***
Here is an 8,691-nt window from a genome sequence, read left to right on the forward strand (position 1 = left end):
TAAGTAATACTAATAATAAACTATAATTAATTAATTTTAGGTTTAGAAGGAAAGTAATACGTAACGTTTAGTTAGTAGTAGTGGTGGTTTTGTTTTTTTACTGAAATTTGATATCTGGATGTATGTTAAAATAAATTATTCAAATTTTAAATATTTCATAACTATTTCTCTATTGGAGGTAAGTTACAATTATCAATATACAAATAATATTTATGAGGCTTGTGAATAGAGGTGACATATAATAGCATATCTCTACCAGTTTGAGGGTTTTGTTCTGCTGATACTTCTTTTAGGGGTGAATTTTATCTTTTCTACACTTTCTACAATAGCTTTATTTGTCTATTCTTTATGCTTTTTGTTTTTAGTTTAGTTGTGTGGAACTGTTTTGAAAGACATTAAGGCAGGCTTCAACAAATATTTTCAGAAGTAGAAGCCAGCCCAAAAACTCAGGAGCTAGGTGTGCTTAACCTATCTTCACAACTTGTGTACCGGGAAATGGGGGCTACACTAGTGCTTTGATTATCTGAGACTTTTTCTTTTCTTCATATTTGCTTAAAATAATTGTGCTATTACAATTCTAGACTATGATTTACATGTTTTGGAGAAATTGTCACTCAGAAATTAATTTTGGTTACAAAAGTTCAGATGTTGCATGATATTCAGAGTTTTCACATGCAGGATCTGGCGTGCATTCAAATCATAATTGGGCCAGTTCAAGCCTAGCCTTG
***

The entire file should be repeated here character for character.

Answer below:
Here is an 8,691-nt window from a genome sequence, read left to right on the forward strand (position 1 = left end):
TAAGTAATACTAATAATAAACTATAATTAATTAATTTTAGGTTTAGAAGGAAAGTAATACGTAACGTTTAGTTAGTAGTAGTGGTGGTTTTGTTTTTTTACTGAAATTTGATATCTGGATGTATGTTAAAATAAATTATTCAAATTTTAAATATTTCATAACTATTTCTCTATTGGAGGTAAGTTACAATTATCAATATACAAATAATATTTATGAGGCTTGTGAATAGAGGTGACATATAATAGCATATCTCTACCAGTTTGAGGGTTTTGTTCTGCTGATACTTCTTTTAGGGGTGAATTTTATCTTTTCTACACTTTCTACAATAGCTTTATTTGTCTATTCTTTATGCTTTTTGTTTTTAGTTTAGTTGTGTGGAACTGTTTTGAAAGACATTAAGGCAGGCTTCAACAAATATTTTCAGAAGTAGAAGCCAGCCCAAAAACTCAGGAGCTAGGTGTGCTTAACCTATCTTCACAACTTGTGTACCGGGAAATGGGGGCTACACTAGTGCTTTGATTATCTGAGACTTTTTCTTTTCTTCATATTTGCTTAAAATAATTGTGCTATTACAATTCTAGACTATGATTTACATGTTTTGGAGAAATTGTCACTCAGAAATTAATTTTGGTTACAAAAGTTCAGATGTTGCATGATATTCAGAGTTTTCACATGCAGGATCTGGCGTGCATTCAAATCATAATTGGGCCAGTTCAAGCCTAGCCTTG